Highlights of the week - Wrist spinners have some fun

Adithya Sundar 17:12 21/12/2019
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  • Kuldeep is one of India's chief wicket-taking threats.

    Wrist spin, an art that was almost considered dying at the start of the decade, has found resurgence with the increase in popularity of T20 cricket.

    The brand of slow bowlers who specialize in wrist spin are all unique in their own way and are possibly united by their aggression and rotundness.

    There are the big spinning ones like the late Abdul Qadir, the great Shane Warne or even Sachin Tendulkar, who have been successful with the ball in their hand to varying degrees.

    Then there are the the ones who achieved success on the illusion of spin like Anil Kumble or more recently Piyush Chawla.

    The once million dollar baby of Indian cricket, Chawla, dismissed the great Sachin Tendulkar with a googly as a sixteen-year-old in domestic cricket. His crowing moment of glory.

    In the past three seasons of the IPL, he has played 34 games, picked up 30 wickets at an economy of just under nine runs per over. He is the only IPL bowler to have conceded more than 4000 runs.

    To be recruited in 2019 for that price, to play in a team that already has Imran Tahir, Harbhajan Singh, Mitchell Santner, Karn Sharma and Ravindra Jadeja, that must have been some googly!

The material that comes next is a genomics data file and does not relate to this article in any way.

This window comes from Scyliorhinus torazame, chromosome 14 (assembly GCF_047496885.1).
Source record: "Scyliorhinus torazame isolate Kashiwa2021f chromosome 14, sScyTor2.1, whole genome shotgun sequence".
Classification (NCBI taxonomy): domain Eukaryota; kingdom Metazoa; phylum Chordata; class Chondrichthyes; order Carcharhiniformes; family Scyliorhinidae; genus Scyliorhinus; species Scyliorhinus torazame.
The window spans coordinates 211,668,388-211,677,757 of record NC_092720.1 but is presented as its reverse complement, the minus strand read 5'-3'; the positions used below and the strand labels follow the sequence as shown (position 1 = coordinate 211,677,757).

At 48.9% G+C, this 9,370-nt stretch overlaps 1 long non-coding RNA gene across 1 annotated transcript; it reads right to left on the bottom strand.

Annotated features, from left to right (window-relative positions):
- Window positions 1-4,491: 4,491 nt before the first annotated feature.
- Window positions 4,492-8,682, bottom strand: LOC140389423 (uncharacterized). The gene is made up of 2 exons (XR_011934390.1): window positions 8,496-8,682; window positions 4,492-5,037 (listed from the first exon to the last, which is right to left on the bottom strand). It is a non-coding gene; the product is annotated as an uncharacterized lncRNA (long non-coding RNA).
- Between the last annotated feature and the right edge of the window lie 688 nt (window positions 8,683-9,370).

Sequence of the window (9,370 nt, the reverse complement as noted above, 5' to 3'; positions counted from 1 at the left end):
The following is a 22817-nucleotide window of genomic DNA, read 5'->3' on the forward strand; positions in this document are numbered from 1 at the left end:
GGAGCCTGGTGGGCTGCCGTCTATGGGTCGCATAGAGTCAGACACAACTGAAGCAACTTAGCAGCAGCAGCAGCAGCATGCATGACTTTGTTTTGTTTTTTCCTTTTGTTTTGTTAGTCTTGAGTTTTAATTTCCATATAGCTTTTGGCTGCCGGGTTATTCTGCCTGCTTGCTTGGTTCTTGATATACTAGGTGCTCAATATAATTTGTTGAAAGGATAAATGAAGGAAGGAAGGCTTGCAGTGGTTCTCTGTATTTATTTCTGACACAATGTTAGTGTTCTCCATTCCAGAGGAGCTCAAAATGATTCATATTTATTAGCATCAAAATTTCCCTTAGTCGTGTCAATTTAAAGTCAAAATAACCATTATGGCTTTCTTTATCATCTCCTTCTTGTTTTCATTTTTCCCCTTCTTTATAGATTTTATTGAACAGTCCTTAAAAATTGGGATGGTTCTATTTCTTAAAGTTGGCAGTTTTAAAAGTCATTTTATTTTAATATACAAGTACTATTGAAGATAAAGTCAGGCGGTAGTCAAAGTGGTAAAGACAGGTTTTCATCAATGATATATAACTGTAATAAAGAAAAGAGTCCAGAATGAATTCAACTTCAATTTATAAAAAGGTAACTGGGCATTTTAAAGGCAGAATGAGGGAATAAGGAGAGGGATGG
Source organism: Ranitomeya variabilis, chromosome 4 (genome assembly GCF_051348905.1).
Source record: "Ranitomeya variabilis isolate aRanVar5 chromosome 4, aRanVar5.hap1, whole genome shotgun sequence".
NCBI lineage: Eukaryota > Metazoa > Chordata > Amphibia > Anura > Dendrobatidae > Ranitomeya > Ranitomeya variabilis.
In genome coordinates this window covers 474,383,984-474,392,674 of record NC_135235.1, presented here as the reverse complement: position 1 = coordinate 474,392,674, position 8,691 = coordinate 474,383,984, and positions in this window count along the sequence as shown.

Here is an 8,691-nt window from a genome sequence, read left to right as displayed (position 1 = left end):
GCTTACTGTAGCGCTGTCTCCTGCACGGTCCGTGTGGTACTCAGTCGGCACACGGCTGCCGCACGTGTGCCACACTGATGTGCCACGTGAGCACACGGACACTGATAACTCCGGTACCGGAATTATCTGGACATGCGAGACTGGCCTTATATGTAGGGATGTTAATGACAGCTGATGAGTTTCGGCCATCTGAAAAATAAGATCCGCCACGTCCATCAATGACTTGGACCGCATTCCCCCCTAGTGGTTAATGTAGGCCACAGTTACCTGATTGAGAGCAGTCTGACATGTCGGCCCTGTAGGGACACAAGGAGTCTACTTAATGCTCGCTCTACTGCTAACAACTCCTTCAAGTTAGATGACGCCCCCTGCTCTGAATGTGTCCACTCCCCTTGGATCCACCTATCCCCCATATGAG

Leg-spin like coding, is a useful skill to learn in the modern era. Something that might come in handy even later on in one’s life. It is the elixir of life for a cricketer. Just ask the relentless Pravin Tambe. His name in the auction list was reminiscent of Harry Potter’s name in the Goblet of fire. Not even Harry knew how he got picked,

    CSK must have been gutted at breaking the bank earlier on in the auction for a younger spinner.

    Leg-spin enabled the 48-year-old Tambe, who previously played for Rajasthan under Warne, to be a Knight Rider.  Recently, Manoj Tiwary who went unsold in the IPL auction, stated before the start of the domestic season that he plans to play for another ten years. What is his skill? Ding – Part-time legspin. With persistence, at 44, he could be a Sunriser, a Capital or even an Indian!

    Afghanistan is doing it a little different to India and keep producing teenage leg-spinners tailor made for franchise T20 cricket.

    Another of their young sensations, Qais Ahmed rocked the BBL with a four-wicket haul and did a Pierre-Emerick Aubameyang with his celebration. He picked four wickets in three deliveries by just bowling some good old leg-spin.

    But, the kid has everything in his arsenal. Leg-spinner, googly and as Andre Russell found out in the T10 league, a bouncer.

    Adam Zampa, Australia’s T2o specialist, too enjoyed a good game in his first game of the Big Bash this year. He finished with figures of three for 30 and accounted his scalps included big hitters Tom Banton and Chris Lynn.

    Kuldeep Yadav is another wrist-spinner who was in the spotlight this week for his second ODI hat-trick. Could Tambe possibly be Yadav’s Mr. Miyagi  at KKR?

    However, for all the successful leg-spinners in technicolour T20, there is a miserable Yasir Shah in whites. The Pakistan veteran has now gone 45 overs without a wicket in Test match cricket and is sulking away at Karachi.

    He will be hoping to turn it around when PSL starts next year!